While the toy is really just a toy (unless it’s a set of blocks or Legos or something that could serve more than one purpose), the box is so much more than just a box. It can be a car at the “drive-in” movie theater (your living room); it can be a Jeep on Safari; it can be a secret clubhouse; it can be a super special reading nook. Remember, the simpler the toy the more complex the learning; the more complex the toy, the simpler the learning.
So don’t throw away those boxes from Christmas just yet! Here are a sixty other ideas for cardboard boxes in all sizes from Red Ted Art; just click HERE!
Don’t forget to stop by the library and pick up a book about the fun in a cardboard box.
If you have been following this blog the last four months, then you know play is so important in the life of a child, especially in the first three years. Play is learning. Play is exploring. Play is experimenting. Play is fun. I could say more about play, but I found this great graphic that summarizes everything I need to say:
An infographic from First Things First.
Looking for something creative to do while on Winter Break? Why not write a letter? There’s nothing like running to the mailbox to find a letter from a friend or relative!
Stop by the library and pick up a couple books to inspire your writing. Sitting down at a table, on a couch, or on the floor with your child to write a letter to someone special is a great way to give him or her attention, bond and communicate: the three most important things a child needs.
It’s that time of year again: time for road trips and family car rides! If you have a long ride in your near future with young children, here is a fun activity for you to do: Read and Write on the Road. Click the link and it will take you to a fantastic pack of cards you can print for free!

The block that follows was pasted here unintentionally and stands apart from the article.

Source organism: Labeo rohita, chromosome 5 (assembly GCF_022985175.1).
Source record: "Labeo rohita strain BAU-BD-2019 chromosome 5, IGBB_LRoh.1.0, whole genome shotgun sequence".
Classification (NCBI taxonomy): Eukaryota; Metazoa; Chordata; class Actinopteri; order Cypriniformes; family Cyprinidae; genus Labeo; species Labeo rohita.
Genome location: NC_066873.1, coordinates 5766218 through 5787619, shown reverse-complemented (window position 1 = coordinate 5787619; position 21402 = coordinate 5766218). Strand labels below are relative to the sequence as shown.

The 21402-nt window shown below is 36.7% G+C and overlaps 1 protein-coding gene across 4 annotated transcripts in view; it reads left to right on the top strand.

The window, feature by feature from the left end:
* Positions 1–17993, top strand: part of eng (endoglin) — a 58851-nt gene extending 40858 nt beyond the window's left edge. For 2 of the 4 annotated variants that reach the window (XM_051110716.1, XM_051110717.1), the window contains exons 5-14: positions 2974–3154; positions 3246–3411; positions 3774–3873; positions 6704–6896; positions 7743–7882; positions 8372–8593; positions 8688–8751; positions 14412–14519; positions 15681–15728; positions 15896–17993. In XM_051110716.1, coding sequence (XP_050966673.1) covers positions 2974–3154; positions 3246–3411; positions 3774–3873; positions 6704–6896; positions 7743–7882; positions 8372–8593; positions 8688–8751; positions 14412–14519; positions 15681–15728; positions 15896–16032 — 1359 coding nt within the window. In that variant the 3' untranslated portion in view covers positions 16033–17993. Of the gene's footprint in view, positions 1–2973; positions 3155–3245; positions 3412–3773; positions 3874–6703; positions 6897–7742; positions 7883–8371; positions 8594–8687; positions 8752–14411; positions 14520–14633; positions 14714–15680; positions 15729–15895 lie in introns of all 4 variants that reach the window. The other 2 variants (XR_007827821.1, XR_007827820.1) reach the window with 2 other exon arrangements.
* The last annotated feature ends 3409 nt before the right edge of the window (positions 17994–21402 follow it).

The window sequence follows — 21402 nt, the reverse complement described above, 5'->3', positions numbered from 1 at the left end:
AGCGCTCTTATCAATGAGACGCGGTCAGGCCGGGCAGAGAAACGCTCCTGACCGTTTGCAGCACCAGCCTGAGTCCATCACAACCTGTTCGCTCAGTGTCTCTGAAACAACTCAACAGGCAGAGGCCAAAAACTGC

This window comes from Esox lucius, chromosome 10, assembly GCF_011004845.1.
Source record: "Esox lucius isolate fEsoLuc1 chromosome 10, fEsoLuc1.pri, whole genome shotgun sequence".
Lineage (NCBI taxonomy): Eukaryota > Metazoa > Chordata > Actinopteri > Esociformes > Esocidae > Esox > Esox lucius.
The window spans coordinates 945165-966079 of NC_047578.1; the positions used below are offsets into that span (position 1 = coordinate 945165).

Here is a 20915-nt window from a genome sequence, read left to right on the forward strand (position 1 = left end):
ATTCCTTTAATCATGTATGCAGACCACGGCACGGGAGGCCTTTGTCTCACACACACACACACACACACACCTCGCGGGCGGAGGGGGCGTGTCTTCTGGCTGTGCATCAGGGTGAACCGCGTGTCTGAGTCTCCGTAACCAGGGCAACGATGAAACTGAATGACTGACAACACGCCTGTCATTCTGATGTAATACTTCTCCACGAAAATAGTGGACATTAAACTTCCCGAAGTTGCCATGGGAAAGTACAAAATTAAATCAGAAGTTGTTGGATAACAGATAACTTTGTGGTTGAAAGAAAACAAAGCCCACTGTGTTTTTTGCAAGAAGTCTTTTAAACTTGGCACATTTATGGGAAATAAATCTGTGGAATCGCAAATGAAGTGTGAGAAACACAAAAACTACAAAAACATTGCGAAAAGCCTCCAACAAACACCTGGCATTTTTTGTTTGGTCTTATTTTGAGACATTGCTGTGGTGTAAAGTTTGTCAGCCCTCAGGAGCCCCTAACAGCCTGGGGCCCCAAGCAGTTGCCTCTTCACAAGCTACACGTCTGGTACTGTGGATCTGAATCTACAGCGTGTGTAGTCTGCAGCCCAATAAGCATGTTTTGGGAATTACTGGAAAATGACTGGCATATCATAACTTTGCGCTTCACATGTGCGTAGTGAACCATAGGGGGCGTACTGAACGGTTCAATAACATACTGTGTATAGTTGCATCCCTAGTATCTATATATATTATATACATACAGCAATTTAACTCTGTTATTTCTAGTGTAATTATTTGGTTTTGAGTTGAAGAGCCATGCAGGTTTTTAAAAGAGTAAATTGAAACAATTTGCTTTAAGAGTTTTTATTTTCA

In this pack, creator Erin Ring gives parents a selection of ideas to help make the car ride seem a little shorter with games. It requires little more than a printer (to make the cards) and a bag of small goodies: a variety of books, a notepad, pencil, clipboard (or lapboard), and crayons.
Skills in the pack include letter and sound recognition, storytelling and retelling skills, speaking, categorizing, drawing conclusions, and more. This is great for children preschool through third grade.
Did you download it and use it on a roadtrip? Which activity was your favorite?
What city has the longest name? Do you know? It’s not Cleveland. It’s not Tuscarawas. In fact, it’s not even in the United States. According to the Guinness Book of World Records, the official name for the city of Bangkok in Thailand holds the record for the world’s longest name of a place: Krung Thep Mahanakhon Amon Rattanakosin Mahinthara Yuthaya Mahadilok Phop Noppharat Ratchathani Burirom Udomratchaniwet Mahasathan Amon Piman Awatan Sathit Sakkathattiya Witsanukam Prasit. And this information comes from a neat little corner of the Internet: a place called Wonderopolis.
Every day the website offers a “Wonder of the Day,” where you and your child can read about a specific topic (today it’s exotic places) and then answers questions about the topic. There are more links to explore after reading the story: links to maps, photographs, words, and more research. But that’s just the Wonder of the Day.
Click on the “Explore Wonders” tab and you’ll find all sorts of questions and topics to explore. Topics on health, social studies, language arts, science, art, music, breakfast, careers, foreign languages, math, vegetables, and more. You can even suggest and vote on what others are wondering. These topics can be sorted by grade level (Pre-Kindergarten through 12th grade) and matched to state Common Core standards.
This is the perfect site to visit while you are stuck indoors due to the cold, snowy weather!
So what do you wonder about? Comment below!